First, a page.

Crack Repairs – Repairing Wood Cracks in Guitars

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  • Crack Repairs – Repairing Wood Cracks in Guitars

Crack Repairs - Repairing Wood Cracks In Guitars

Wood is the most common material for guitar construction. A few particular tree species such as Ebony, Maple, Rosewood Mahogany and Spruce have long been staples within the industry. The type chosen for a particular task is based on a combination of factors such as: availability, tonal qualities, aesthetic beauty, workability, tradition, strength, and durability. 

As with anything made of wood, if they are to last, guitars require care and consideration to protect them from damage. Wood cracks can usually be attributed to one of two main causes: Impact (such as a drop or hit) or humidity issues. While the causes may be simple, the variation is nearly endless. The following is an overview of the common ways that wooden guitars can crack and corresponding methods of repair.

Fretboard Cracks

Fretboards (aka fingerboards) that are made from a hardwood like Rosewood or Ebony are typically not sprayed with a protective finish coating. As such, they should be kept clean, oiled, and well humidified to prevent damage.

Close up of a cracked guitar fingerboard

After years of neglect, this old Supro brand guitar had suffered substantial cracking across most of the fretboard’s length.

As the wood shrank, it met resistance from the metal frets and the large rectangular “block” inlays lodged within it; Squeezed past its breaking point, the wood has split to relieve the pressure. 

Over time, a network of cracks has travelled up the bass side of much of the fingerboard.

Filling the crack

For this repair we are not actually going to rejoin the broken pieces of wood to each other. Instead, we bridge the gap and seal them where they are. This should halt further damage by preventing dirt and moisture from penetrating; It will also make the board feel and look a lot better.

After cleaning, we pack the crack with wood dust and follow it with a thin CA glue. Once dry, we sand it back with extra-fine paper.

Crack Repair In Progress

After several applications, the crack is sealed. What was an open void begins to look just like another dark grain line within the wood.

This process is repeated individually for all of the cracks in the fingerboard.

The same board after repair, polishing and oiling

Once the crack has been filled, we set about cleaning and polishing the rest of the fretboard.

Once complete, it has regained a rich, dark, luster that makes it almost unrecognizable. The crack is smooth on the players fingers and has all but disappeared from sight!

Acoustic Guitar Bridge Cracks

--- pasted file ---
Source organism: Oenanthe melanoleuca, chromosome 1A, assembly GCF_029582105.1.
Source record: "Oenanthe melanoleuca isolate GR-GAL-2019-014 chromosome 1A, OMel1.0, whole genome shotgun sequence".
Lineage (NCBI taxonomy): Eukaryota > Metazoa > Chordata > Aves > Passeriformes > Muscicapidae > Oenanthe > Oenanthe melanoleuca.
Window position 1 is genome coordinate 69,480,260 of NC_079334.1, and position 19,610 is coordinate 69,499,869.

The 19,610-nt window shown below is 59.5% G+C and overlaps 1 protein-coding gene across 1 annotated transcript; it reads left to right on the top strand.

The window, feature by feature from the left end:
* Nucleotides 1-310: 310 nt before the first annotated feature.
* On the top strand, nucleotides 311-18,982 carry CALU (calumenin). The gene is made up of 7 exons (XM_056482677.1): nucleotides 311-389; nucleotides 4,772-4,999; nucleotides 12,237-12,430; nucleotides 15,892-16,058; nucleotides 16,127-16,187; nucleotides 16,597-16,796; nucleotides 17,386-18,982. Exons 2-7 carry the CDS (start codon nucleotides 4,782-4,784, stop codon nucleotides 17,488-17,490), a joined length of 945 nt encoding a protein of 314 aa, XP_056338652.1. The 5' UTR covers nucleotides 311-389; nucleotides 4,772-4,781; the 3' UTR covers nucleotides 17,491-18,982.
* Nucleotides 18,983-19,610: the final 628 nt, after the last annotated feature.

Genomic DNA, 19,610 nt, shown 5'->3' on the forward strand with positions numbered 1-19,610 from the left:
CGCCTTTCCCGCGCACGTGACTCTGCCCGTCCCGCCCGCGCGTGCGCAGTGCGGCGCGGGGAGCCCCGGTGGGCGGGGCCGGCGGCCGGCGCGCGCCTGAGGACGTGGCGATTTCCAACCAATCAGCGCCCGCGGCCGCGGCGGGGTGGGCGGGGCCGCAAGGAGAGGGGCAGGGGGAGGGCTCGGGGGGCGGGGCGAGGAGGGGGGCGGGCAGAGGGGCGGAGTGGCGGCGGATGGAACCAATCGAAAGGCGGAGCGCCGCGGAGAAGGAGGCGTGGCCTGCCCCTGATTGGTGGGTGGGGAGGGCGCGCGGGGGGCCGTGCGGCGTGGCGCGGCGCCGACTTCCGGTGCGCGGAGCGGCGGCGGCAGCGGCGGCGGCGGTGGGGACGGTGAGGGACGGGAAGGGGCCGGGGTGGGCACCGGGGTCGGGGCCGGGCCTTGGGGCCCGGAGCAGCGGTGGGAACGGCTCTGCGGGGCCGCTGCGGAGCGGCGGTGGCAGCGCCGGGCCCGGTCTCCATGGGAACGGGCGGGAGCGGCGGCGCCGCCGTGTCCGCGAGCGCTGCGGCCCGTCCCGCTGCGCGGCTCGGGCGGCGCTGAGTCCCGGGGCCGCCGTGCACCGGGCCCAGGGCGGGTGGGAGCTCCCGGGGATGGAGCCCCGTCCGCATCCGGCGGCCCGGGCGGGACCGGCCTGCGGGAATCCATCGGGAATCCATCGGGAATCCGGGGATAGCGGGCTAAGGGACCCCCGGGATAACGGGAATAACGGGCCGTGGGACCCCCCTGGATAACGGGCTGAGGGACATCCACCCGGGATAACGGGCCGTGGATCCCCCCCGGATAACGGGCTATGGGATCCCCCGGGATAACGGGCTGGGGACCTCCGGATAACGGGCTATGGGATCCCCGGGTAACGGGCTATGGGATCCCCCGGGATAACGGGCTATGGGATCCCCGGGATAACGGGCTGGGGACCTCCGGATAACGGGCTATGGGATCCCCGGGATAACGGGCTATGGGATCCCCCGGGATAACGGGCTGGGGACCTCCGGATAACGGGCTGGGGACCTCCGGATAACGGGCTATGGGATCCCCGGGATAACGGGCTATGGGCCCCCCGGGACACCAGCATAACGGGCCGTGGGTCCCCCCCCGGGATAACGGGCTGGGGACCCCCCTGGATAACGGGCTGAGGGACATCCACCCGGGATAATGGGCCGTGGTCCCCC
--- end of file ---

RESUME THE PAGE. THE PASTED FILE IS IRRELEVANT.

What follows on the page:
The bridge is under tremendous strain from the force of the strings. As such, it is a common failure point either by lifting or cracking. In acoustic guitar construction, the fretboard and bridge are often made of the same species of wood; A dense hardwood like Rosewood or Ebony that is not covered with a protective finish coating.

A Cracked Pyramid Style Bridge

This bridge is in rough shape! The front edge of the saddle slot has broken free; it can no longer hold the saddle, rendering the instrument unplayable.

Acoustic guitar bridge cracks may start as a subtle hairline split near the saddle or through the string mounting pin holes, before suffering a catastrophic failure such as in the photo.

A cracked bridge is often a sign of some other issue with the guitar that must be dealt with. It could be a symptom of trouble with the bridge plate, an over-set neck, a poorly fit saddle or bridge pins, etc.

A cracked bridge nearly always requires replacement. While a quicker fix such as gluing or sealing the crack may be tempting, these repairs are unlikely to hold up long term. An acoustic guitar bridge must bear the constant weight and tension of the strings. It is essential that it be absolutely solid.

In this case, the fine folks at Huss and Dalton were extremely helpful in getting us a replacement bridge for their instrument. With vintage guitars, a replacement may have to be made from scratch; A difficult and expensive repair.  

Replacement Bridge Installed

Top / Soundboard Cracks

Before and after of a top crack repair

Acoustic guitar top cracks are perhaps the most common crack repair request that we receive in shop. Acoustic guitar tops are typically made from Spruce, which is soft, light, and resonant. While less durable than other hardwoods, its function as the soundboard of the instrument requires that other attributes take precedence.

Top cracks are often the result of storage in overly dry conditions. These cracks usually respond well to re-humidification, bringing the edges close enough together to be glued with the aid of specialty clamps and cauls. If a top crack is present, it is important to examine the instrument’s internal bracing, as it my also be compromised.

Finish touchup is often a concern with this type of crack. While some, such as the satin finish on this Larrivee, are fairly forgiving, others may be difficult to hide without extensive touchup or refinishing work.

Pickguard Cracks

Close up of a Pickguard Crack

A special type of top crack, near the edges of acoustic guitar pickguards, is fairly common among vintage instruments. As the biggest and most collectable company of the era, this familiar break pattern is sometimes dubbed “The Martin Crack”.

The damage results from the shrinking of aging pickguard materials that had been adhered to the wood top. In addition to gluing the cracks, proper repair requires removal and replacement of the shrinking pickguard. We’ve discussed this at some length in our article on Vintage Acoustic Guitar Pickguard Replacement.

Splining a Crack